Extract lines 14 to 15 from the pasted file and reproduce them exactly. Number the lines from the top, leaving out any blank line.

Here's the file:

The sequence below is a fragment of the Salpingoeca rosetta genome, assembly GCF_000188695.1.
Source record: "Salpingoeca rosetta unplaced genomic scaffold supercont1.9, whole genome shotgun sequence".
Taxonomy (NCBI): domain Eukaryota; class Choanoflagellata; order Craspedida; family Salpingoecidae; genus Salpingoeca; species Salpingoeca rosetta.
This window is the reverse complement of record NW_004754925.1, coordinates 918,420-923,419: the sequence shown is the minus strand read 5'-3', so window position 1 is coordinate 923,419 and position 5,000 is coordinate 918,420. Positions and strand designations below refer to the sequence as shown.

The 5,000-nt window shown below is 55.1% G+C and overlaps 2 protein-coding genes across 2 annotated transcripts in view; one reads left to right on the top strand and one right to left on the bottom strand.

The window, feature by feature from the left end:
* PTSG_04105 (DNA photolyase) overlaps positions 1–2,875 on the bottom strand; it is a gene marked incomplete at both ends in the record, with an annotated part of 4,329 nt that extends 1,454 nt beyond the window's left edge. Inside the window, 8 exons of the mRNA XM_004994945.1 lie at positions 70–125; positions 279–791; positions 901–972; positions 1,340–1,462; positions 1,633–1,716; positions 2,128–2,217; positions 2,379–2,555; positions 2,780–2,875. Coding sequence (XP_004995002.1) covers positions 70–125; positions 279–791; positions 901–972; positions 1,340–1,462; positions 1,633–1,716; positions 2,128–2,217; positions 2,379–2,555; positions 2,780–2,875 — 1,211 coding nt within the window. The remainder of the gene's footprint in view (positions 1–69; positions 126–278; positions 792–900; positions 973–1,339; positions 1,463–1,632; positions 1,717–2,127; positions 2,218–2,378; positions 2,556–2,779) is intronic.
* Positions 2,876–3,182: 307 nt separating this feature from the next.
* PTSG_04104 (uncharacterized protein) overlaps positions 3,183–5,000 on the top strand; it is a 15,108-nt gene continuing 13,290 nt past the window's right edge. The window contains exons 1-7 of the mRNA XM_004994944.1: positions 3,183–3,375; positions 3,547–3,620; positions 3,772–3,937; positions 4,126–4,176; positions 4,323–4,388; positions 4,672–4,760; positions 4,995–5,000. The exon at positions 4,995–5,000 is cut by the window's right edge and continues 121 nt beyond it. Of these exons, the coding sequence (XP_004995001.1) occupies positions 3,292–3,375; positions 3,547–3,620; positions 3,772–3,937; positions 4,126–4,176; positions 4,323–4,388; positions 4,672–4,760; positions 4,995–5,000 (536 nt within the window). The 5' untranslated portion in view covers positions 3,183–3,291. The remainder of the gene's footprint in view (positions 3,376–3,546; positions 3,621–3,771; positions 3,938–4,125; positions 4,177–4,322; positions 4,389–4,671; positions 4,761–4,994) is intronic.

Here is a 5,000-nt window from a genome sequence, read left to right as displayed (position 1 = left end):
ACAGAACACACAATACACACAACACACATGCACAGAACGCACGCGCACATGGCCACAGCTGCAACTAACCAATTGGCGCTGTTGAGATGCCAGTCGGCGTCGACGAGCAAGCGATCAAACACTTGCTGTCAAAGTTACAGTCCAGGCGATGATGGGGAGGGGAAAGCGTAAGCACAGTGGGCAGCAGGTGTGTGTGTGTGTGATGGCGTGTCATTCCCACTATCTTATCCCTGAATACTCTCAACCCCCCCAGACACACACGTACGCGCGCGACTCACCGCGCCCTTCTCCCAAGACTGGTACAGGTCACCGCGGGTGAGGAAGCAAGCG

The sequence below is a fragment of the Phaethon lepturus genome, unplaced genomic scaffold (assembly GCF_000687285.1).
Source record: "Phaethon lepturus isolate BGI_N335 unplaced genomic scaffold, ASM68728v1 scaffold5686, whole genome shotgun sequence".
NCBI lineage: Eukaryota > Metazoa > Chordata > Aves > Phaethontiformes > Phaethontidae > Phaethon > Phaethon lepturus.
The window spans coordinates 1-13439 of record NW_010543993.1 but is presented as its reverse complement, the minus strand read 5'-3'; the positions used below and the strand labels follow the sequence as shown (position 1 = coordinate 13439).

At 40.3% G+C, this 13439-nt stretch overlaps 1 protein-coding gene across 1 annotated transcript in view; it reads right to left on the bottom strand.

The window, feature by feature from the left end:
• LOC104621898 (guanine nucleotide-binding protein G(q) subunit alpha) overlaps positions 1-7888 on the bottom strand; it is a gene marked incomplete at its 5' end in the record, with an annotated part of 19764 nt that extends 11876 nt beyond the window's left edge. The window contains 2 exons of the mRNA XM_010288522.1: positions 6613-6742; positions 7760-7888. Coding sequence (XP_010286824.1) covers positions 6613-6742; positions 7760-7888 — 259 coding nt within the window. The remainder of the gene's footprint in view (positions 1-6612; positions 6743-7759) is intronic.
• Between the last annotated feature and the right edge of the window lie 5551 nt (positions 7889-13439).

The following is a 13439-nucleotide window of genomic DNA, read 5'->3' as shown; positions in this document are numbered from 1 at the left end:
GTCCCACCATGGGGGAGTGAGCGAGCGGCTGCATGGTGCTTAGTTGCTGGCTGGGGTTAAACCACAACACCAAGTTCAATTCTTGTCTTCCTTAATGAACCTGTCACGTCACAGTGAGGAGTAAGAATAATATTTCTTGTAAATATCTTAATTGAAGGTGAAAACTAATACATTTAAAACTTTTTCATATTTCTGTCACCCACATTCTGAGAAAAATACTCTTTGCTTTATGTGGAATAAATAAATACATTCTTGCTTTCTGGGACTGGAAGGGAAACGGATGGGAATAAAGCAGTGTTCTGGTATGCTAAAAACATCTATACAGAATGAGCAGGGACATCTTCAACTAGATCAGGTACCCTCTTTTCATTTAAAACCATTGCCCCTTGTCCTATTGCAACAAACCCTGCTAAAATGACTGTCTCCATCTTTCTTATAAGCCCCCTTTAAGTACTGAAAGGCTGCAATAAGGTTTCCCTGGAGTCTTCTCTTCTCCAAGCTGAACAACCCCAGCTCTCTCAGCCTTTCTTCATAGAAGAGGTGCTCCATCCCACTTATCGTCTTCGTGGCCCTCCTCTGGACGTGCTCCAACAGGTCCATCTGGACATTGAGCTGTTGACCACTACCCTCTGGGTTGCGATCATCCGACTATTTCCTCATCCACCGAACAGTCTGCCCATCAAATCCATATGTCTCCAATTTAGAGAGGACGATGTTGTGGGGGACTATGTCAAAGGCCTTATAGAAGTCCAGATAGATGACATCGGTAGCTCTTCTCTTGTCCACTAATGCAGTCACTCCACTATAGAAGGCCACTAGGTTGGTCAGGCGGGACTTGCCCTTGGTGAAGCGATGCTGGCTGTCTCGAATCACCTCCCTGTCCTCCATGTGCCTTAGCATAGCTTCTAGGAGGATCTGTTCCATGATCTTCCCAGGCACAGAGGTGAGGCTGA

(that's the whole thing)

NCBI lineage: Eukaryota > Metazoa > Chordata > Aves > Phaethontiformes > Phaethontidae > Phaethon > Phaethon lepturus.
The window spans coordinates 1-13439 of record NW_010543993.1 but is presented as its reverse complement, the minus strand read 5'-3'; the positions used below and the strand labels follow the sequence as shown (position 1 = coordinate 13439).